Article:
It was about 2pm before we left the flat today, we allowed ourselves a lie in following last night’s karaoke and cocktails, plus we knew we had some tiring days ahead. We picked up some lunch from our local bakery and took it to Ueno Park( JR line from Shinjuku towards Ikebukuro, this took about 25 mins). Whilst sat eating in the park we did a quick Google search of where the Bunny Cafe I’d read about was and then the Pokemon center, they both turned out to be in the same area, Ikebukuro so turns out we’d acidentally managed to group all this stuff together.
I can only imagine how stunning this park is during Sakura season, it’s a large park with no shortage of little shrines, temples, museums and a zoo home to pandas (we didn’t visit the zoo).
The first thing we came across was Great Buddha Hill (Daibutsu), apparently there once stood two huge bronze buddha statues in the park, but due to earthquakes and war only the face of one remains. By this point we have noticed how people pray, they tend to bow, clap twice, bow again whilst we assume asking a God for something.
Following some torii gates forming a vermillion tunnel we found another small shrine called Gojōten Jinja which was pretty cute.
I did yet another fortune by putting some coins in this machine, the dragon proceeded to do a lil dance before pulling a fortune for me.
Walking down from the temple we found a huge lake, which initially didn’t look like a lake, more like a forest of lily pads… the tallest lily pads I’ve ever seen.
It’s quite surreal being in such a peaceful park but still being able to see the city buildings, I guess a bit like Central Park, but even more peaceful.
The Main Shinto Shine in the Park is Ueno Tōshō-gū, which is lavishly decorated in gold, something my photo really didn’t do justice of. There’s also a huge peony garden down here, but it wasn’t open for us (a quick Google informs me it’s only open Jan-Feb, worth checking out if you’re around in those months).
In the grounds of this Shrine there’s also 50 giant metal lanterns (a few featured in the above photo) which are apparently only lit at religious celebrations, I bet that’s an amazing sight to see.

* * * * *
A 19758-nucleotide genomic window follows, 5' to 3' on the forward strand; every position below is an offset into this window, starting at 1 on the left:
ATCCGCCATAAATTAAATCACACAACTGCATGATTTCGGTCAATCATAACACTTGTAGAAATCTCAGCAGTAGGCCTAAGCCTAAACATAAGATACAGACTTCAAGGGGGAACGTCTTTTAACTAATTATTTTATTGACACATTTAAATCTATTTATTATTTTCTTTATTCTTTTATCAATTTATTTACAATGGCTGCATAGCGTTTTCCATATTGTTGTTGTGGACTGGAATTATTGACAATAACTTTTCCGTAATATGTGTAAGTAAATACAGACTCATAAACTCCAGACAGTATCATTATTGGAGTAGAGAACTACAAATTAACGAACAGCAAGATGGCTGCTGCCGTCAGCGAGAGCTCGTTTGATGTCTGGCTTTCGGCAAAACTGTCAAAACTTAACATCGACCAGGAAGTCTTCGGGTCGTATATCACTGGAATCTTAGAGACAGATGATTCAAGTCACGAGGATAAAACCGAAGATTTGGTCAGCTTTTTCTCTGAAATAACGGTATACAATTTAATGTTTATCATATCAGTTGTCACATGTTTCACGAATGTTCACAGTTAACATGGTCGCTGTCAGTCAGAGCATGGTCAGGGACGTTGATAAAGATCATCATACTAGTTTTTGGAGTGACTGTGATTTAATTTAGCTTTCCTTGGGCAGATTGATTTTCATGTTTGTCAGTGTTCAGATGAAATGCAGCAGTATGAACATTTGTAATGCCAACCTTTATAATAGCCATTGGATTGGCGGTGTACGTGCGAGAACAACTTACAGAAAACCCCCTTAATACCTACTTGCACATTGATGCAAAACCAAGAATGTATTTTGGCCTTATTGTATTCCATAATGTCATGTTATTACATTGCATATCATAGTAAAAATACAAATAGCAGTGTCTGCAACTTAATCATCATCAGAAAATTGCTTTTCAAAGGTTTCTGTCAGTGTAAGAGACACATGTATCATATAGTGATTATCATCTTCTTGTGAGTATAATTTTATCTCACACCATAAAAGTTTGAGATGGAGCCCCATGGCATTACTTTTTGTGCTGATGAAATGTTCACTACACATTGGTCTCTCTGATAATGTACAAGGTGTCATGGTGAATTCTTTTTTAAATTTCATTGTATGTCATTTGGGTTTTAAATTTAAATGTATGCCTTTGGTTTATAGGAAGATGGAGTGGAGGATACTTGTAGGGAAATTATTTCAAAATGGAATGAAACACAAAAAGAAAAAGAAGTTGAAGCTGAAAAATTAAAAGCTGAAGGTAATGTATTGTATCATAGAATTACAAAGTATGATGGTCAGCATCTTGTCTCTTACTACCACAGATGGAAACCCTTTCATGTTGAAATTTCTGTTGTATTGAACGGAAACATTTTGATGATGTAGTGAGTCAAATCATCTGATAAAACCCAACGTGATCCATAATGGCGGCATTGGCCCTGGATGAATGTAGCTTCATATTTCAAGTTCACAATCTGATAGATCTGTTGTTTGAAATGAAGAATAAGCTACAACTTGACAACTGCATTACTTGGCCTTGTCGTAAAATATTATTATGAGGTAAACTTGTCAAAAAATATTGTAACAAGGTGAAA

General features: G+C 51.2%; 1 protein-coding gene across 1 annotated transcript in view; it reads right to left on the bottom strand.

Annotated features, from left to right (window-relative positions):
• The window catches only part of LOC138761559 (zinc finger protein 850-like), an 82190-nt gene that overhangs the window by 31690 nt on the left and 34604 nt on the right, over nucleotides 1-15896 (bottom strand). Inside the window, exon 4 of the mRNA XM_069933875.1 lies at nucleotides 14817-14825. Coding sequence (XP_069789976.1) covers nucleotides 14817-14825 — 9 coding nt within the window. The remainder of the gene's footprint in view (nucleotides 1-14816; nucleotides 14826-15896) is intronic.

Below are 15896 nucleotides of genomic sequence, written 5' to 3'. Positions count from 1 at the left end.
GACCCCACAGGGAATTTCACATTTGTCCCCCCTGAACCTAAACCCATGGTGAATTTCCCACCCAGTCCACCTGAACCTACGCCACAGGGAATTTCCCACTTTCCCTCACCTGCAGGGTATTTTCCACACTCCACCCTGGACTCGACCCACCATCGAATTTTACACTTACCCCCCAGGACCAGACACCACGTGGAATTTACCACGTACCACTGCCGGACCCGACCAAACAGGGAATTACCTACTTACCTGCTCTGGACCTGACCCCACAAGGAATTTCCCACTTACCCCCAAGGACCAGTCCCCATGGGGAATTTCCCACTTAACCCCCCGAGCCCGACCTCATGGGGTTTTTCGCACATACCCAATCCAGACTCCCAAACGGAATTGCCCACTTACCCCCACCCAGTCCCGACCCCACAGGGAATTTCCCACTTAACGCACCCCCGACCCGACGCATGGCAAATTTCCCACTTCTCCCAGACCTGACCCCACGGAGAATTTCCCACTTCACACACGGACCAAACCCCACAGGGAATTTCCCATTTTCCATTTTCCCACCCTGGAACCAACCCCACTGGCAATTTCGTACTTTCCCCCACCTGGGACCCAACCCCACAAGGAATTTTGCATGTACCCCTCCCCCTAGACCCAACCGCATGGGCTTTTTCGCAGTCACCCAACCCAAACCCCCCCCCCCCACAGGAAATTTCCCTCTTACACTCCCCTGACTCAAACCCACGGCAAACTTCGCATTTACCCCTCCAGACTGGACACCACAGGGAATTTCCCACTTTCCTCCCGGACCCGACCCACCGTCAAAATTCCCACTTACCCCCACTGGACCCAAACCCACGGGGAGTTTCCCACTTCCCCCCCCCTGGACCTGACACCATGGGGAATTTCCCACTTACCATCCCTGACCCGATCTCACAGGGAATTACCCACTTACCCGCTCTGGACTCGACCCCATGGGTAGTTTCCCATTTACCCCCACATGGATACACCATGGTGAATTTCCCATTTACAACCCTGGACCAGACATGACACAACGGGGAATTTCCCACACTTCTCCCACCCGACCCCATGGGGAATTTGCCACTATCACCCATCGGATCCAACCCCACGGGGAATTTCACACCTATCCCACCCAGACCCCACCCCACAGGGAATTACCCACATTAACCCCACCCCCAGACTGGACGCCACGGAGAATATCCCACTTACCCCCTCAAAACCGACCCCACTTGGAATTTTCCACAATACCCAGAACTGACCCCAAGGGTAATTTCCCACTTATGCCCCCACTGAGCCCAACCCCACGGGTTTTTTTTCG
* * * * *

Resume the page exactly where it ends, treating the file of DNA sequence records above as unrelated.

At this Shrine they had little animal fortunes, you paid your donation and just pulled at random from a large jar. I pulled out a tiny golden frog which will bring me luck on my travels and always see I get home safely, quite a cute trinket to hold on to.
Walking back towards the park we take a closer look at this stone tribute, inside the metal bird you can see a small candle flame, it turns out it was a flame from the first atomic bomb that hit Hiroshima. Tatsuo Yamamoto went back to Hiroshima some time after the bomb hit in search of his uncle and he found the flame of the bomb still burning at his uncles house. He brought it back home as a tribute to his uncle but as the years passed and it kept burning it became a symbol of peace, hoping that we can live in a world without atomic weapons.
Pagoda of Kan’ei-ji.
Leaving the park we pass a small childrens fair and the entrance to the zoo, with these cute bush sculptures.
Japan is pretty well known for it’s animal cafe craze, and being the bunny lover I am, Lauren let me indulge this bucket list indulgence. We hopped back on the JR to Ikebukuro (15 mins) to found Mimi’s Bunny Cafe. I’d read a lot of reviews about which cafes are the better options and this was the one that let you hang out with the most bunnies at once. It was only a 5 minute walk from the station, but was a little bit hard to see as it was the 3rd floor of a building and not heavily advertised.
We arrived at Mimi’s and we had the whole cafe to ourselves, we take off our shoes (they give you crocs), sanitise our hands and put on aprons before heading in the enclosures. We’re given cups of food for our bunny pals and drinks of our choice before just being left to smush these adorable lil creatures whilst listening to disney piano lullabies. Yep, dreams come true haha. Halfway through some more visitors came so we moved on to hang with a second group of buns.
After the cafe we grab some food at Kua Aina, a delish Hawaiin burger chain in Sunshine City before finding the Pokemon Center. We find the store and I won’t lie, it still bothers me that the giant ball and the signage isn’t aligned… The giant Pokeball changes to show different pokemon inside.
If you’ve been a Pokemon fan once in your life this place is a souvenir mecca. Organised by Pokemon, you can literally find anything and everything featuring the familiar faces.
Needless to say, you’ve probably never seen so many Pikachu’s in one place. I massively regret not leaving with a Pikachu kigu (onesie).
On the way back to the station we nipped in the multistory Sega arcade for another daily Purikura photo. It was about 20 mins on the JR line back to Shinjuku, where we tried to have an early night as tomorrow was DISNEYLAND DAY.